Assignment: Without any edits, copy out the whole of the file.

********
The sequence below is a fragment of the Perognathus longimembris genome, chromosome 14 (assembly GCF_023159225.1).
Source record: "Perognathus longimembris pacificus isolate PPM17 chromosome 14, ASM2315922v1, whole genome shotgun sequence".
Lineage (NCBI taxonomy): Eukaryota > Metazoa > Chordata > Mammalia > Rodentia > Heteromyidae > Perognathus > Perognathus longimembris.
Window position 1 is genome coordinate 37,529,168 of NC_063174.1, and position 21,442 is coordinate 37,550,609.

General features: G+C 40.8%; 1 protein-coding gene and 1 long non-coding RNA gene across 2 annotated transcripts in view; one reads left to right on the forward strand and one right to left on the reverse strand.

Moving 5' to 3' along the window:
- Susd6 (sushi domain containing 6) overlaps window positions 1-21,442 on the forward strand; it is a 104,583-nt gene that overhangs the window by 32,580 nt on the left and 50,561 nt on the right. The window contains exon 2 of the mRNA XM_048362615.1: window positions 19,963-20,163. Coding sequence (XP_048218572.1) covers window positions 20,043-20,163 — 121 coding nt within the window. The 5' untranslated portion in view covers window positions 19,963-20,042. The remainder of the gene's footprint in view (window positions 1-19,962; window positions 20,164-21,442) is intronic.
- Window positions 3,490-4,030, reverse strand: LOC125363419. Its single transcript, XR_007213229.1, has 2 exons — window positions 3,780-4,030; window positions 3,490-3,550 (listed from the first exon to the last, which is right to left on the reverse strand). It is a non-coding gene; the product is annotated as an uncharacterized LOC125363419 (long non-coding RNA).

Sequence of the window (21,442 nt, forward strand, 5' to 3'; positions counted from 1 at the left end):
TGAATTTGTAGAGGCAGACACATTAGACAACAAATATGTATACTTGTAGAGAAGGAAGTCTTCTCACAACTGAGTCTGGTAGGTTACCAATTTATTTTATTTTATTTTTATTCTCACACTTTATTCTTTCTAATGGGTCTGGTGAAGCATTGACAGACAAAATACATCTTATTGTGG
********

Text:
The sequence below is a fragment of the Perognathus longimembris genome, chromosome 14 (assembly GCF_023159225.1).
Source record: "Perognathus longimembris pacificus isolate PPM17 chromosome 14, ASM2315922v1, whole genome shotgun sequence".
Lineage (NCBI taxonomy): Eukaryota > Metazoa > Chordata > Mammalia > Rodentia > Heteromyidae > Perognathus > Perognathus longimembris.
Window position 1 is genome coordinate 37,529,168 of NC_063174.1, and position 21,442 is coordinate 37,550,609.

General features: G+C 40.8%; 1 protein-coding gene and 1 long non-coding RNA gene across 2 annotated transcripts in view; one reads left to right on the forward strand and one right to left on the reverse strand.

Moving 5' to 3' along the window:
- Susd6 (sushi domain containing 6) overlaps window positions 1-21,442 on the forward strand; it is a 104,583-nt gene that overhangs the window by 32,580 nt on the left and 50,561 nt on the right. The window contains exon 2 of the mRNA XM_048362615.1: window positions 19,963-20,163. Coding sequence (XP_048218572.1) covers window positions 20,043-20,163 — 121 coding nt within the window. The 5' untranslated portion in view covers window positions 19,963-20,042. The remainder of the gene's footprint in view (window positions 1-19,962; window positions 20,164-21,442) is intronic.
- Window positions 3,490-4,030, reverse strand: LOC125363419. Its single transcript, XR_007213229.1, has 2 exons — window positions 3,780-4,030; window positions 3,490-3,550 (listed from the first exon to the last, which is right to left on the reverse strand). It is a non-coding gene; the product is annotated as an uncharacterized LOC125363419 (long non-coding RNA).

Sequence of the window (21,442 nt, forward strand, 5' to 3'; positions counted from 1 at the left end):
TGAATTTGTAGAGGCAGACACATTAGACAACAAATATGTATACTTGTAGAGAAGGAAGTCTTCTCACAACTGAGTCTGGTAGGTTACCAATTTATTTTATTTTATTTTTATTCTCACACTTTATTCTTTCTAATGGGTCTGGTGAAGCATTGACAGACAAAATACATCTTATTGTGG